photos and words by Dean ChristesenView the photo slideshow In a large cement room on the first floor of a 9-story building that seemed to be normally uninhabited, Richmond bands performed today for what became known as RVA Band Day at the 10th annual Artomatic festival in Washington, D.C. It was a 6+ hour display […]
photos and words by Dean Christesen
View the photo slideshow
In a large cement room on the first floor of a 9-story building that seemed to be normally uninhabited, Richmond bands performed today for what became known as RVA Band Day at the 10th annual Artomatic festival in Washington, D.C. It was a 6+ hour display of exceptional Richmond bands, and while people came and went, those who stayed for the entirety really were rewarded.
Os Magrelos went on a little late. Traffic on I95 was the reason, and would be the cause of problems later in the evening, but by 4:45 they had begun. Rooted in Brazilian music tradition, their Carnival energy exerted through modern rhythms had a Tropicalia vibe to it: exciting, different, and with clear influence but no limits.
|From Artomatic in D.C.|
Their set was marred by poor sound, through no fault of theirs. Bass frequencies clouded up the spectrum of sound, and making out specific pitches was sometimes a challenge. This didn’t completely detract from the performance, but unfortunately the risk of playing first in a new space was evident.
Bio Ritmo is a fun, lively, and damn good salsa band. The muddiness issue of Os Magrelos’s sound was resolved, but it was replaced with sheer volume. Singer Rei Alvarez leads the band, and timbalero Giustino Riccio controls it much of the time from the back of the stage.
Despite the high ceilings, concrete floors, and problems that the previous bands experienced, Glows in the Dark sounded perfect. Trombonist Reggie Pace gave orders to the sound man to only mic horns and bass, which dramatically clarified the sound. Having just completed a short Northeastern tour, they had some contrasting performing experiences in the past couple days. Reggie Chapman, who traveled with the band recording each performance, mentioned the band’s ability to adapt extremely well to a rock band-style sound system at Piano’s in New York on Thursday. The same adaptability led them to a great group sound tonight.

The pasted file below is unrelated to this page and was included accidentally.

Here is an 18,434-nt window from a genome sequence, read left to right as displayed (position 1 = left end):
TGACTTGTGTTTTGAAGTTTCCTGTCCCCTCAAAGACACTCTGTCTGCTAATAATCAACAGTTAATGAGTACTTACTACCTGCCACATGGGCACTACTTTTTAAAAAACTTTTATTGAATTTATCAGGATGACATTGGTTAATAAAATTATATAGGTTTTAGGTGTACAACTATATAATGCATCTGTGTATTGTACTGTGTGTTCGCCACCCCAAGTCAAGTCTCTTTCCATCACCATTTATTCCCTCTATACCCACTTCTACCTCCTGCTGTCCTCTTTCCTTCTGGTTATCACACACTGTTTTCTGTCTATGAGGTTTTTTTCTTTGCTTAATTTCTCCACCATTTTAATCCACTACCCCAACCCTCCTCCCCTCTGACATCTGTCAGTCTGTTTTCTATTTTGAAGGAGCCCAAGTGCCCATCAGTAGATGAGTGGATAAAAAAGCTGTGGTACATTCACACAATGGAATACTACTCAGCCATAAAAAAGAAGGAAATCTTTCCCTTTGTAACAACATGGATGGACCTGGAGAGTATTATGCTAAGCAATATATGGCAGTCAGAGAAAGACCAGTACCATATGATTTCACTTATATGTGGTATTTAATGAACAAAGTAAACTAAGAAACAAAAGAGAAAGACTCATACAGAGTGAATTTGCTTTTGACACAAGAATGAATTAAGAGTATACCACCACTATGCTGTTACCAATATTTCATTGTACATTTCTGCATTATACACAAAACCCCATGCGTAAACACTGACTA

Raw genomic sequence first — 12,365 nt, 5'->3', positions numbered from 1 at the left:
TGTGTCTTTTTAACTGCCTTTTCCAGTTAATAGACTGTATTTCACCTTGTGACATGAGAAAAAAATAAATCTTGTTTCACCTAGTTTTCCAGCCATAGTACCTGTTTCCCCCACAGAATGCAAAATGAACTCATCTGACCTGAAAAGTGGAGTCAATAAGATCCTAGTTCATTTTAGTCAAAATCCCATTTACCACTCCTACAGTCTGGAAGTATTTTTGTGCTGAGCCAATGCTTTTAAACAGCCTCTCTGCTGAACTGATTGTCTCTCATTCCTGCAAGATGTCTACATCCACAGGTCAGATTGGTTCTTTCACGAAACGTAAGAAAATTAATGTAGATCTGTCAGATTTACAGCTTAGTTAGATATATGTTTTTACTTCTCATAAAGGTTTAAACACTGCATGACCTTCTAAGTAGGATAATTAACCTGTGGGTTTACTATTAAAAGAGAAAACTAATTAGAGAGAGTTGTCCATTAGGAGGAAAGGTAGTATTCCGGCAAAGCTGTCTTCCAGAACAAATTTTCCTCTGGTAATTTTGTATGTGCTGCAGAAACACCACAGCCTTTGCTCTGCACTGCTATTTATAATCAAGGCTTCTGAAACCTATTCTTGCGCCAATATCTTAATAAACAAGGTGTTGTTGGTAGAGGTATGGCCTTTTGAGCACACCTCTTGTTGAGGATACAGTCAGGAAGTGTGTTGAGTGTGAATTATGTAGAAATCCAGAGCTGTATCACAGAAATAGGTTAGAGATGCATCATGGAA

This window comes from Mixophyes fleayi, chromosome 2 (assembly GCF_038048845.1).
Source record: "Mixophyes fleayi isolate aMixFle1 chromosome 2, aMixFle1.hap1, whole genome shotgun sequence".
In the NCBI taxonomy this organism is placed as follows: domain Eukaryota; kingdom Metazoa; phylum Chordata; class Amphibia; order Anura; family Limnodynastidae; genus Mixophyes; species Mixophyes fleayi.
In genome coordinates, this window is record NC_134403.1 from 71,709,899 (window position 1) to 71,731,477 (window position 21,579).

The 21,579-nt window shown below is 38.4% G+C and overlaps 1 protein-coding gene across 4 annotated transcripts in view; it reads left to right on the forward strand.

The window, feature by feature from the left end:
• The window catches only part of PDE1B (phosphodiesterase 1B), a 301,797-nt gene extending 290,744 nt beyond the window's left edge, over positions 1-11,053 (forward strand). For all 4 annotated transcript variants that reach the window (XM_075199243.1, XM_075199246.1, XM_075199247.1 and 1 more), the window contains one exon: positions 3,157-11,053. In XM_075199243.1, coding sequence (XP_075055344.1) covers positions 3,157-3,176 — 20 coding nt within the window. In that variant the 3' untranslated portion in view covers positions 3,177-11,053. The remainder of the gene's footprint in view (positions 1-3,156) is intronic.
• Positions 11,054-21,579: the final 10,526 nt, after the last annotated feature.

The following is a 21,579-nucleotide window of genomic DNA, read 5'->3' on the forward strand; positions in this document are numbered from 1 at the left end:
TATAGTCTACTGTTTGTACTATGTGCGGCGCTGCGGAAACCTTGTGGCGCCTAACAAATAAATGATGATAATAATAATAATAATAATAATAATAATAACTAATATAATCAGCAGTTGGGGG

Fight the Big Bull and The Great White Jenkins shared the stage, Andy Jenkins jumping from percussion to guitar/vocals and back, Eddie Prendergast and Cameron Ralston swapping basses and percussion depending on the tune. The sum of the two bands has played weddings recently (there is no other explanation for their closer, “Great Balls of Fire”), and their compatibility is a no-brainer: FTBB, which shares almost all rhythm section members with TGWJ, becomes a horn section during the latter’s songs. For Big Bull material, Jenkins and Prendergast revert to the side of the stage to play shakers, cowbells, cymbals, and whistles.
The group took command of the room and its sonic tendencies. Like Glows in the Dark’s set, the music benefited from perfect clarity. Moments of overwhelming insanity rocked my brain at intense and loud moments, but all for good.
It’s hard to imagine an RVA Band Day without ILAD, but technical problems caused by the aforementioned traffic left no other choice. But the overall response of the evening seemed to be positive. The sound man for the day even noted his preference on Twitter: “A crew of musicians from Richmond VA came up to #artomatic & killed it the whole day amazing stuff!!” and “…amazing music coming to #artomatic best day of music on electric stage yet”. We think so too, but we’re a bit biased.
Thanks, Marlysse, for putting together RVA Band Day at Artomatic, and thanks to Artomatic for doing great things. Twitter is still the RVAjazz #1 method of instant micro-bloggification. I tweeted a bit during the events. Follow @RVAjazz.